Interview with Leszek Balcerowicz:
When real wage growth exceeds productivity gains, tensions can dissipate two ways: through inflation or unemployment. Poland chose not to hide unemployment, while Romania chose inflation. Which are the weaknesses associated with the second approach?
I wouldn’t want to comment specifically on Romania, because obviously I don’t know enough situation of your country. I would like to address the problems which are common, to some extent, to Romania and Poland and other countries. As every economist knows, economy and people suffer when in the longer run real wages growth exceed productivity, so the answer is obvious: this should be avoided. The best way to speed up productivity is through reforms, both at the enterprise level and the country level? And where do you usually have excessive wage growth? The answer is: in the public sector. Because in the public sector the incentives to introduce measures to enhance productivity are weaker then in the private sector. The answer is privatization, that’s the indispensable part of the solution.
Romania, a market of 21.6 million consumers, has 500,000 companies. According to this ratio, Poland, a country of 38.2 million people, should have at most one million registered companies. Yet, in Poland there are over three million firms. How would one explain the difference?
Usually, when there are differences between the dynamics of setting up new firms in various countries, you must look at the entry conditions for new companies. You must check what the formal and informal conditions are for new comers and how easy or hard is for new firms to enter the markets. If the number of new comers is low, it means that fiscal and administrative costs for setting up a new firm is too high and the policies must focus on that problem.
Poland, Hungary and the Czech Republic privatized and sold a large number of companies through the stock exchange, while Romania preferred mostly strategic investors. Which is the route you find most efficient?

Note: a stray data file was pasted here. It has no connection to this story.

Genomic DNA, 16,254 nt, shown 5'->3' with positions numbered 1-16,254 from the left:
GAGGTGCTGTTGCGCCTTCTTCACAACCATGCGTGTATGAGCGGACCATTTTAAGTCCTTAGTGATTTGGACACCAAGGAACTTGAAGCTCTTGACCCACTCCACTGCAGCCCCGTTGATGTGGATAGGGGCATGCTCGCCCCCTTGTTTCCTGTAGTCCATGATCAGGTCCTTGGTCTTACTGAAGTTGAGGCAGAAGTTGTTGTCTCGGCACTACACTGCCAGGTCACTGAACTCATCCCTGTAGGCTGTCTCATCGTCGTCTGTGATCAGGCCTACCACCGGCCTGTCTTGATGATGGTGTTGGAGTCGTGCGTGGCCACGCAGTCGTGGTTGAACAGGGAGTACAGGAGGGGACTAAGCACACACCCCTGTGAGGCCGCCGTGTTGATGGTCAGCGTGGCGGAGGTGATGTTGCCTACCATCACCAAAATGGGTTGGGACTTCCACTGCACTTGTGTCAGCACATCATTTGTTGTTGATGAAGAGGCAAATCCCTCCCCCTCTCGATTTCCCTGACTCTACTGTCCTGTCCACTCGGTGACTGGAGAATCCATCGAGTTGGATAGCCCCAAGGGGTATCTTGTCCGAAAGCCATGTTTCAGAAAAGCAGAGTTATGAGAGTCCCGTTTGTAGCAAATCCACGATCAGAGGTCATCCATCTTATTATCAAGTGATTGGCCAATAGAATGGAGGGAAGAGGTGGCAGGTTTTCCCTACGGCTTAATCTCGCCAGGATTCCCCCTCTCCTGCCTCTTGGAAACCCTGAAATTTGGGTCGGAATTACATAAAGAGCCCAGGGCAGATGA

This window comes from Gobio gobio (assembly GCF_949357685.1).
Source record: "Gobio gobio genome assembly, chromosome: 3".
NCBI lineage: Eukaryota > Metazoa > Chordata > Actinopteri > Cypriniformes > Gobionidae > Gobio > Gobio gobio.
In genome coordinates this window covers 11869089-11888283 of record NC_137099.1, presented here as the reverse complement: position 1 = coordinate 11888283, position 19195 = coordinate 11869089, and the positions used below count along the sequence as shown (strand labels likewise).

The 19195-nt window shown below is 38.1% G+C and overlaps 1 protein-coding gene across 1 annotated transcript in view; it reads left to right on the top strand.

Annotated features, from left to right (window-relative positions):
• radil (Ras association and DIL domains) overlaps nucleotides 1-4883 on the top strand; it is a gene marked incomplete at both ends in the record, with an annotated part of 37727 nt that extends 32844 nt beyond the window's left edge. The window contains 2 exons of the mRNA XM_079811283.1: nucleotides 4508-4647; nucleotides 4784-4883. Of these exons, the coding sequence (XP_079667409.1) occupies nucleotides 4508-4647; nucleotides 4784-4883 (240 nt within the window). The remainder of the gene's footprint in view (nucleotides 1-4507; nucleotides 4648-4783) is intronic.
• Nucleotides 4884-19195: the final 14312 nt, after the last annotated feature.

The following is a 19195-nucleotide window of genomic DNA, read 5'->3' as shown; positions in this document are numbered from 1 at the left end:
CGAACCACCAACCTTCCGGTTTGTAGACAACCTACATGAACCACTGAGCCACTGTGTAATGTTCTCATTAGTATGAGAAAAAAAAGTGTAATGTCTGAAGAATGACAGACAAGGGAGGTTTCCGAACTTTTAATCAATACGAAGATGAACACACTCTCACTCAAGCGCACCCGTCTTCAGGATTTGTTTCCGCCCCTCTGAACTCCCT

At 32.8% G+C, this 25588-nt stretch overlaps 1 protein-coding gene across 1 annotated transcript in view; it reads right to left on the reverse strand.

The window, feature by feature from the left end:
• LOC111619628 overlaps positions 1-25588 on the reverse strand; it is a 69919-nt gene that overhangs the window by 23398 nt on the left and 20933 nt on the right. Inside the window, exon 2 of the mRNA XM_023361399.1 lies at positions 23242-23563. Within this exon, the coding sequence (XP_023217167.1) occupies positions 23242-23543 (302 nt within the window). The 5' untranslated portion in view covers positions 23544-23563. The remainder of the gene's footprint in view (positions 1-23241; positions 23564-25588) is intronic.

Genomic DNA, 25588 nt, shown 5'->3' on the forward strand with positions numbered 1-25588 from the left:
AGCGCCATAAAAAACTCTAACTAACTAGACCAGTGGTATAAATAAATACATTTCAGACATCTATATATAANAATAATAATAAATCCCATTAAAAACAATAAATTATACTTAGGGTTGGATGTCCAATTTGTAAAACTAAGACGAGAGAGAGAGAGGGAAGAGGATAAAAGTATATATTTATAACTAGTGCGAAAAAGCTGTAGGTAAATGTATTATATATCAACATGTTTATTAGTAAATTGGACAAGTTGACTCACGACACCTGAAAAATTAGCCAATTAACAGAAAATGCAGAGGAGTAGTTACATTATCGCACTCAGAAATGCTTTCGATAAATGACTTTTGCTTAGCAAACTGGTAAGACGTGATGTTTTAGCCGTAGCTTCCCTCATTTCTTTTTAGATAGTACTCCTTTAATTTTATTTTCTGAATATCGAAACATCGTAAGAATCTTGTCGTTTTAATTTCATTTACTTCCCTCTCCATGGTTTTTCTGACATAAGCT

I would not say that there is one general optimal method of privatization regardless of specific conditions. For example, in Poland we’ve been quite successful in privatizing previously state-owned companies with strategic investors. This was, for example, the case of the bank sector privatization and this privatization technique has some advantages. If you are competent on privatization, then you are able to go beyond the price factor and obtain favorable agreements with the strategic investors regarding their commitment to the level of investments they would make in the privatized companies and the necessary restructuring process. So, in some cases, this privatization technique may be preferred, but I would not say this is the only way, for every case. This doesn’t mean stock exchange privatization must be excluded. I say, no matter the privatization method, you must ensure the proper restructuring of the company.
How would you comment the statement of the former ECB president, Mr. Duisenberg, who said that “The temptation for politicians to take monetary measures which bring temporary solutions at the expense of the long term economic opportunities is always present?”
As a former central banker, I can only agree with Mr. Duisenberg’s statement - it’s very important to defend the monetary politic from political pressures. Why is it so important? Because the current monetary system is not self-protected, given the fact that money is not related to anything substantial. There are also big temptations in the political system to use the monetary system for its own goals, such as spending big amounts of money in election periods. So, the independence of central banks is a very practical issue: people want stable money, there’s nothing ideological in it.
In continental Europe, in general, and in Central and Eastern Europe, in particular, energy strategies are often used as arguments against the privatization of the sector. Do you consider that the state can play a role in the allocation of resources?
I don’t think the specific characteristics of the energy sector – one of the most important being that every economic sector depends on it – require state ownership. These specificities may be addressed by different means: a proper choice of investors, regulation and not just the continuation of the heavy-handed and politicized state ownership. I would even say that because this sector is so important it should be privatized. For example, in Poland, there are more and more signals that the energy sector, which is still predominantly state-owned, may be incapable to provide the necessary quantities of energy for the Polish economy, because the companies have not invested enough.